Friday, September 4, 2015

A year ago, to much self-generated fanfare, the CVS pharmacy chain took tobacco products off its shelves, reasoning that a healthcare company had no legitimate interest in selling addictive carcinogens.  While there's always a self-serving element to business decisions of this kind, it did represent an intriguing move by a major tobacco merchant.

Now comes a report from CVS research arm (wait, they have a research arm?) that claims a 1% reduction in tobacco sales in the sates where CVS has a 15% or greater share of the market.
The study, conducted by CVS' Health Research Institute, evaluated cigarette pack purchases at drug, food, mass merchandise, dollar, convenience and gas station stores in the eight months after CVS stopped selling tobacco products. Over the same period, the average smoker in these states purchased five fewer cigarette packs. The 95 million fewer packs sold, CVS said, was a 1% decrease in the number of packs sold.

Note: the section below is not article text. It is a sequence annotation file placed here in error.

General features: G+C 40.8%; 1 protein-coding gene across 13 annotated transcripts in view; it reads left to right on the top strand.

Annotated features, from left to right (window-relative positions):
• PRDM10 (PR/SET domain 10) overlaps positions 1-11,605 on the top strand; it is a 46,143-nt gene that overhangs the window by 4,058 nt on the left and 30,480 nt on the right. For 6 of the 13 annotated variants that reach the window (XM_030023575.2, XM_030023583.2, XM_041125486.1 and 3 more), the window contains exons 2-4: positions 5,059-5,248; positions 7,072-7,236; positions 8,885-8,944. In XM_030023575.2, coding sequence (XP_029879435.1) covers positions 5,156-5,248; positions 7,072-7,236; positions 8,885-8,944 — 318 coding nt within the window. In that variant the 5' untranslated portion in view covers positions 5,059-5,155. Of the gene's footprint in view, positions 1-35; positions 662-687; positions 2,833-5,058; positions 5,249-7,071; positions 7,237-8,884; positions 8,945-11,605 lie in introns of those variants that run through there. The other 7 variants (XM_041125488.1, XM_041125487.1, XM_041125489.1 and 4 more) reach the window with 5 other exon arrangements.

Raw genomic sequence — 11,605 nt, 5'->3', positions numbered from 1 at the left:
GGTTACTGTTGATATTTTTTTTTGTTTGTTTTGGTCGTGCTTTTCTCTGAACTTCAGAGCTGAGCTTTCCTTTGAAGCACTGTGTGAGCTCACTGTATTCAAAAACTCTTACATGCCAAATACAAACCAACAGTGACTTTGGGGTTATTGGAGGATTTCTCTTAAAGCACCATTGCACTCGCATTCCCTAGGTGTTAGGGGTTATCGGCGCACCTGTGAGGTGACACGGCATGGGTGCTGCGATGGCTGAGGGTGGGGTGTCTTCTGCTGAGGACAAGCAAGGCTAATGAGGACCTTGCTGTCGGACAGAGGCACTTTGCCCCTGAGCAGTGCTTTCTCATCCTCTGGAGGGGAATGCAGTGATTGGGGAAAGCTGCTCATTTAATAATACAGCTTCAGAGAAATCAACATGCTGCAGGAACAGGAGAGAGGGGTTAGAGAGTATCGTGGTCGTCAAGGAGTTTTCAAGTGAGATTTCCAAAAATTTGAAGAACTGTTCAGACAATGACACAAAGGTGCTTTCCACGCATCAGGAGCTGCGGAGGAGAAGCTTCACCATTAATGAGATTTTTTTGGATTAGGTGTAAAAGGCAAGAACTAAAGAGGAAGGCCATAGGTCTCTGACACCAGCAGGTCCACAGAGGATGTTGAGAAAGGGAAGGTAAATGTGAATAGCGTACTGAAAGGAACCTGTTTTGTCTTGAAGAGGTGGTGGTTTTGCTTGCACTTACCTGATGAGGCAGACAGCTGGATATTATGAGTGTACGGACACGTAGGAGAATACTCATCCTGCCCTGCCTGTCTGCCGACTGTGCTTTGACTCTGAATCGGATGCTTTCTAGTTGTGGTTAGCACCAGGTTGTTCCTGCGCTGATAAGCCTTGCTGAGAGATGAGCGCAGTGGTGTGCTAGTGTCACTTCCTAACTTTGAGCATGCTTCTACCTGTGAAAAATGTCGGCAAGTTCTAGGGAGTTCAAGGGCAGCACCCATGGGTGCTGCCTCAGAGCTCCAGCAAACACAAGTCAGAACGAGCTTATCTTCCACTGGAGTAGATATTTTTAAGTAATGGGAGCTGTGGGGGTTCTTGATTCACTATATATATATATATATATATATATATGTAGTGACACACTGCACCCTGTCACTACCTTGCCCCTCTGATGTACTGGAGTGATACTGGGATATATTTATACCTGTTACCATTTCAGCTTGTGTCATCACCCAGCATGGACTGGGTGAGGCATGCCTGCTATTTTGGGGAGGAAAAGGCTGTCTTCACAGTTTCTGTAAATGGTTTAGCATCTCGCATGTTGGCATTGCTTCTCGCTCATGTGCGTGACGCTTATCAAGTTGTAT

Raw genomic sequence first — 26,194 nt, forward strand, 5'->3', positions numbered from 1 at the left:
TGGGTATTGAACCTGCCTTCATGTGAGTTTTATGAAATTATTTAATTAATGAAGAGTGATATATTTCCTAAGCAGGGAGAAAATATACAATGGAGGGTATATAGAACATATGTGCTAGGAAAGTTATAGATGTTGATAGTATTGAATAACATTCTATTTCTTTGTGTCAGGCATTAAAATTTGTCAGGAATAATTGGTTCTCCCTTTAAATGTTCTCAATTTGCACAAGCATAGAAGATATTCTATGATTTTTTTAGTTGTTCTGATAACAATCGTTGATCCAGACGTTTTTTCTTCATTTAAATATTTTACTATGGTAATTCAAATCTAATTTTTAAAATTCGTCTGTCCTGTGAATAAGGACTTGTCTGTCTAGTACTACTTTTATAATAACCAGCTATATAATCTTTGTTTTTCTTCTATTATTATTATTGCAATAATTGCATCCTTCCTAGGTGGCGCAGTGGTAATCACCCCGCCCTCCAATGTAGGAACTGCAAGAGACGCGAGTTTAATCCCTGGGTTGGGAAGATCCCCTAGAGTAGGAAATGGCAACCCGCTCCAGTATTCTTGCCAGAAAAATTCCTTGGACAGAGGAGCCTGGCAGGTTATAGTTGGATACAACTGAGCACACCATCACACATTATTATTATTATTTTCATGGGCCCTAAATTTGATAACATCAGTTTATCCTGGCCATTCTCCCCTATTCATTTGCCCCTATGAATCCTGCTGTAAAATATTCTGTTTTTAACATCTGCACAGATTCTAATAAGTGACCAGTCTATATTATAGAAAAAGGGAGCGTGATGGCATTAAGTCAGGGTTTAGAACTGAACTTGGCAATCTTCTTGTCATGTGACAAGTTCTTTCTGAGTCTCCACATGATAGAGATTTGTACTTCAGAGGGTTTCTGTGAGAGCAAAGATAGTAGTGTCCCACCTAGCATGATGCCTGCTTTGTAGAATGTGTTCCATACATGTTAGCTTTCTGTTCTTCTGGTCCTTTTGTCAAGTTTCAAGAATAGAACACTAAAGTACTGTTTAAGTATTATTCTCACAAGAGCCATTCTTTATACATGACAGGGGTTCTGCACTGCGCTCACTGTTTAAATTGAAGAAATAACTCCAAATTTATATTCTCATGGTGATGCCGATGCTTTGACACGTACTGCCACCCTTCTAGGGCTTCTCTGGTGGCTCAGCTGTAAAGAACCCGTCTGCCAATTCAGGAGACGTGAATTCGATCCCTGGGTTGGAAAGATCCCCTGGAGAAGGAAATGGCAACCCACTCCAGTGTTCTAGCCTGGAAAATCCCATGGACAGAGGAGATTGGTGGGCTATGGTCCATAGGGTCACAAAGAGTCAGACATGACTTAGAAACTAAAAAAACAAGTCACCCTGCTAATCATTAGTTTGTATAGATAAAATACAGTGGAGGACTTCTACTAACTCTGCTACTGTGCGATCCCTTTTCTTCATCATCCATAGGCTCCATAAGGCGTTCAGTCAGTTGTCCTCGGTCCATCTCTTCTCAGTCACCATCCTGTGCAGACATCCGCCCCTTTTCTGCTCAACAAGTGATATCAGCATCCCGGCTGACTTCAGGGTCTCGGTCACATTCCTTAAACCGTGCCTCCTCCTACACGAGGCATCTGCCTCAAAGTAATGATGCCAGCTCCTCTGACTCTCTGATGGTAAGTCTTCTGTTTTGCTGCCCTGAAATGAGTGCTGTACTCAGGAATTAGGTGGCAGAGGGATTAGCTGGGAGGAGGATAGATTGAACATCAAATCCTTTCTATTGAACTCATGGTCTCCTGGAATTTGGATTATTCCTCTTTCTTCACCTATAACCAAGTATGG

Now it may not seem like 95 million fewer packs sold is a big deal, but keep in mind that this decision did not adversely effect the corporation's earnings. In fact, CVS is doing pretty well for itself with 2nd quarter revenues increasing 11.9% to $24.4 billion.  But more importantly the CVS example might  just prod other companies that are considering their re-aligning products and services into a healthier configuration to take those steps.

And that would be a Good Thing.

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